LIVING WITH CHRONIC PAIN - IT CAN BE DONE

INTRODUCTION

Please raise your hand if you’ve ever thought that it’s impossible to live a full life while suffering with chronic pain? It’s not hard to see why because living with chronic pain means you’re hit with a constant, severe and exhausting pain that is unrelenting. You don’t know where it came from, and the pain destroys any abilities, inspirations, creativity & motivation you may have to enjoy and make the most out of your one and only life.

Real life can be challenging at the best of times, let alone when suffering a severe chronic illness like pain that affects every waking moment. Then, when you try to get to sleep, it so often affects that part of your life too.

1 in 5 Australians will suffer chronic pain at some point in their lives - this is very high. But what’s more concerning is that up to 80% of those suffering from chronic pain may also be missing out on effective treatments.

The good news is that living a fulfilling life with chronic pain doesn’t have to be overwhelming. With the right team around you, and the right treatments and management tools at your disposal, you can get back on track and stay on track.

The ‘not so good news’ is that it will take commitment and hard work on your part, but as they say, with the right mindset and team around you, anything is possible.

When we’re done you’ll know exactly what needs to be done to start living your life again.

UNDERSTANDING CHRONIC PAIN

But first, we need to understand a few things: What does it feel like for you living with chronic pain? All pain is unpleasant. But because of its intensity and duration, chronic pain is also physically, mentally and emotionally exhausting.

As doctors we are taught that pain is completely subjective, which means that the pain you are experiencing is 100% unique and personal to you. Unfortunately this can make pain difficult to measure and hence, treat. This means the only way doctors can understand your pain is for you to explain what you it feels like in detail. The greater the detail, the better knowledge we’ll have of your pain, what might be causing it and how best to manage it.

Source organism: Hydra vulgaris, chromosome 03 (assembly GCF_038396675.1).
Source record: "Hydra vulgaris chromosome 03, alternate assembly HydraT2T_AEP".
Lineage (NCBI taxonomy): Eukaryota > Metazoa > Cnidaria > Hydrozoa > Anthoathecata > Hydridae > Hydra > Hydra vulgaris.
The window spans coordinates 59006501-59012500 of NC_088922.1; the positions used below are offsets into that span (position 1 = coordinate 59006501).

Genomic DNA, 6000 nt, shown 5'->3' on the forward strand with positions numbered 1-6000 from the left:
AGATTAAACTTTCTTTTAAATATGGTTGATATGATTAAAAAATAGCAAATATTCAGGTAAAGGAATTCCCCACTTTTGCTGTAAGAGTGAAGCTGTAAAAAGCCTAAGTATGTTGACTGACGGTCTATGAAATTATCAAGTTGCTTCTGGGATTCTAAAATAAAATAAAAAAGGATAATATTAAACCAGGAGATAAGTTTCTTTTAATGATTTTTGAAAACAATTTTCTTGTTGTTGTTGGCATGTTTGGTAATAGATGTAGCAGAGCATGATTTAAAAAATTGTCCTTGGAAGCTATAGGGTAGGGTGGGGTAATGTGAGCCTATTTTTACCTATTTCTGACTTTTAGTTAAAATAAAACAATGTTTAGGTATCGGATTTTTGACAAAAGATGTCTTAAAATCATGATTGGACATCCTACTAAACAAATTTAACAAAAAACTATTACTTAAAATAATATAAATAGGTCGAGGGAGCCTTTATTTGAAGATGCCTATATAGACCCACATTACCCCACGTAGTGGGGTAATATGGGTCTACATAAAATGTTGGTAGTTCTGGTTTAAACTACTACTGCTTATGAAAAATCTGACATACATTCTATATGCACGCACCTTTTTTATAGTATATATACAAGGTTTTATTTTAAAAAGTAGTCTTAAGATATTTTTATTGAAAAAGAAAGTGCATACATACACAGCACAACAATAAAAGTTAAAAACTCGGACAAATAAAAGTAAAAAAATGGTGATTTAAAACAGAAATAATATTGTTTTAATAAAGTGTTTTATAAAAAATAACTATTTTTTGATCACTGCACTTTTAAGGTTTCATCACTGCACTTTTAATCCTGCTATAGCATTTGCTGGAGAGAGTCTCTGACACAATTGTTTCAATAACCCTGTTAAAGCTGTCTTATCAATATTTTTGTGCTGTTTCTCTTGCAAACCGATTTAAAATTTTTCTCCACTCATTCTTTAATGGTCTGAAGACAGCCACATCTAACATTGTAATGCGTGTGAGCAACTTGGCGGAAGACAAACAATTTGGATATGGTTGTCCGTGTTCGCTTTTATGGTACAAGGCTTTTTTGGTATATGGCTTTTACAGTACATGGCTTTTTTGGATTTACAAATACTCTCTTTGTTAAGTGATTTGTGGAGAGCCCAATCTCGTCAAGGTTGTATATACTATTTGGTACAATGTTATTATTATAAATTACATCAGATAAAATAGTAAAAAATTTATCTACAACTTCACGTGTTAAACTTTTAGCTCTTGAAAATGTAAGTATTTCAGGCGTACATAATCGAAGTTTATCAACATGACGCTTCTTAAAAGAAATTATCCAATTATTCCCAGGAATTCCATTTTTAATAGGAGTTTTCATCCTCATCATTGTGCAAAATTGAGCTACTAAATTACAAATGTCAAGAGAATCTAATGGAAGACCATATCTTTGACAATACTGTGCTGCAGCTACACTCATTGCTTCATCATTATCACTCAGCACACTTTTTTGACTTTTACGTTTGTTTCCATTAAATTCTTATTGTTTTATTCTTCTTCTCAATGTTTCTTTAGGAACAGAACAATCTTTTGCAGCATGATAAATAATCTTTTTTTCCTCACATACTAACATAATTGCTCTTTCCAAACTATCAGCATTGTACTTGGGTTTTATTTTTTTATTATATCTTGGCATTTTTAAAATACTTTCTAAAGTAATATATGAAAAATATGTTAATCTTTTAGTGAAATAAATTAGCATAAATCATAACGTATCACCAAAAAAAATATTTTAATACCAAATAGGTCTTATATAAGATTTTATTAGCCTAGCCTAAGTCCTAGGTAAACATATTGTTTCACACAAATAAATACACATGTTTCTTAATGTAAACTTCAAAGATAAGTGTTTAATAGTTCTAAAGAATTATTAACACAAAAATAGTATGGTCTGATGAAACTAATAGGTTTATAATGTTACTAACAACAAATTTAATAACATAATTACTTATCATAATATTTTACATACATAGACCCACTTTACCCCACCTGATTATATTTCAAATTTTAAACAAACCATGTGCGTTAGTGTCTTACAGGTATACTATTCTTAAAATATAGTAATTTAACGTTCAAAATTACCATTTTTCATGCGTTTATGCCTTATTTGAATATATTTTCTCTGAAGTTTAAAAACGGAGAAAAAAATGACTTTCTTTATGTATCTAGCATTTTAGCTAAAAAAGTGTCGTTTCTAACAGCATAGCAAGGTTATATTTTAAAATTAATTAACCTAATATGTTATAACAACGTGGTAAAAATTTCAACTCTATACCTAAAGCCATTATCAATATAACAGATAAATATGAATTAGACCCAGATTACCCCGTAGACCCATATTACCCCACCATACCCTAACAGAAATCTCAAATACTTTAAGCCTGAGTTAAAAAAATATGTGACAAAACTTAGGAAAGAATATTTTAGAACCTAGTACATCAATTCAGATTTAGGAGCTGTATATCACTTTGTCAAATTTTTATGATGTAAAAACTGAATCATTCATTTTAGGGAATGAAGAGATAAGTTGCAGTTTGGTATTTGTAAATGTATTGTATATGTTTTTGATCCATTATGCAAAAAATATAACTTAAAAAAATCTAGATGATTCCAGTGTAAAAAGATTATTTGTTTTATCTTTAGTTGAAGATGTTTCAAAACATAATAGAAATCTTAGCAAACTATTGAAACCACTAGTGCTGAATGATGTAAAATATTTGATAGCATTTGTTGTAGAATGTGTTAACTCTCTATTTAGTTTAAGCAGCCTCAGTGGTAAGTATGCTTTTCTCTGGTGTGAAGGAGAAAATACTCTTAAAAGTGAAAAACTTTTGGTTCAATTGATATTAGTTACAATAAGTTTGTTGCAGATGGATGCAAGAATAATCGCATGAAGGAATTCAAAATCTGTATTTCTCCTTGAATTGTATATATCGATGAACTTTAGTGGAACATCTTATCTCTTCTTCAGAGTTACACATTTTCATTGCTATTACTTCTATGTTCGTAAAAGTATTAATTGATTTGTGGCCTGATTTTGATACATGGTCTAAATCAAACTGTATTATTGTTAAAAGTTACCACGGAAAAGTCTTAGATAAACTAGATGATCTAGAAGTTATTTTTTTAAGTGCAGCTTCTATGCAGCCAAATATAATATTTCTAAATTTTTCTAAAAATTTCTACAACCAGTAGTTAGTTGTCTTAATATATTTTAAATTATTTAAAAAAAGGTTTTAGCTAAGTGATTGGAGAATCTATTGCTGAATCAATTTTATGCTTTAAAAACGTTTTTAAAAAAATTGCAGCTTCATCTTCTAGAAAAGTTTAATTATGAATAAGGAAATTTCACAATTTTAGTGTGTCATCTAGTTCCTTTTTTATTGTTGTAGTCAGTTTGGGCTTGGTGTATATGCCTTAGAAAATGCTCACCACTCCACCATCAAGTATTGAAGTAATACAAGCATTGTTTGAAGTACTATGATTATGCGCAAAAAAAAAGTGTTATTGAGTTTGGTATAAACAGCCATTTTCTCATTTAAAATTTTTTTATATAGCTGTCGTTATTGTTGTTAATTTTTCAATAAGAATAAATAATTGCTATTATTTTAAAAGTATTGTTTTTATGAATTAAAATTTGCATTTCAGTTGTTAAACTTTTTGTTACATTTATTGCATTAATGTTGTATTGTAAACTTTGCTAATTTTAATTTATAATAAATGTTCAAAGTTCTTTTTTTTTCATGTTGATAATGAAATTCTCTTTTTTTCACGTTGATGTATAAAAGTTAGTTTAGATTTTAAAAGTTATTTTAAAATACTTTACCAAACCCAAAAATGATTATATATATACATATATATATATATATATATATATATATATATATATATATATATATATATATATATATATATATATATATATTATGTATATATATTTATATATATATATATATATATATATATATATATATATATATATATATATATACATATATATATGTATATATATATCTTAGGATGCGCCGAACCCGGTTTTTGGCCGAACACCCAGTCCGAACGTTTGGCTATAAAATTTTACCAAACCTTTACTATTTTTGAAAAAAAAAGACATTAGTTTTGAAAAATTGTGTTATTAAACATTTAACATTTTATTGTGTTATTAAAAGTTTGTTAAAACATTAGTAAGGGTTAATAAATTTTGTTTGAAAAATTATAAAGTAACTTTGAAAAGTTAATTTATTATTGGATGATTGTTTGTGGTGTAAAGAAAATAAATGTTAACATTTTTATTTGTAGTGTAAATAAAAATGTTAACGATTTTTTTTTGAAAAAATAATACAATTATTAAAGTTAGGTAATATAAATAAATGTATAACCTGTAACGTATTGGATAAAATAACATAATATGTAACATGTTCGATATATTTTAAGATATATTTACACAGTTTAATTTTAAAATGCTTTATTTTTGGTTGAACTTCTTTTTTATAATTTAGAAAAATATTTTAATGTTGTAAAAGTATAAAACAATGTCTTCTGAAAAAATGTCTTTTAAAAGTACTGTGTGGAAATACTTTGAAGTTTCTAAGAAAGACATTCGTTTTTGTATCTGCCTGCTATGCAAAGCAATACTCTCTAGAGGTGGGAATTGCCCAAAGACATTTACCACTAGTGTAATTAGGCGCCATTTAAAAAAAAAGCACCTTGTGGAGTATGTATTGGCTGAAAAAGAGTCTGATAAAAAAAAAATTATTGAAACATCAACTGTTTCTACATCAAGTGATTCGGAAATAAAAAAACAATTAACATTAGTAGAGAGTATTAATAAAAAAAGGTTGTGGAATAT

Here are some descriptors we hear people use to describe their pain: relentless, burning, numb, sharp, stabbing, like a vice, gnawing, shooting, sickening, cramping, throbbing, hot, dull, aching. These are just a few of the many words that we call ‘pain descriptors’.

WHAT ARE THE EFFECTS OF CHRONIC PAIN ON THE WAY YOU LIVE?

Chronic pain causes you to feel the need to stop & rest your body. Rest is OK for a short time – a few hours or a few days, but chronic pain may cause you to rest for weeks or months, leading to weakness and stiffness. Then when you try and move your body you not only feel the pain but also that weakness and stiffness so you rest your body even more, creating a vicious cycle. Then you wait until the pain is reduced for a short time & then you boom, which means to do as many activities as you can to catch up with what you’ve missed out. This leads to excessive and severe pain, which causes you to bust, which means to rest for long periods again. You are now in a boom-bust cycle.

This is what the boom-bust cycle looks like.

This is what the boom-bust cycle looks like.

This is what the boom-bust cycle looks like.

At this point you’re at risk of your body deconditioning, which is what happens to your body after a period of inactivity, bed rest or even just living a more sedentary lifestyle. Deconditioning is a concern because it results in a decline in the physical, functional, psychological, and even social aspects of your life.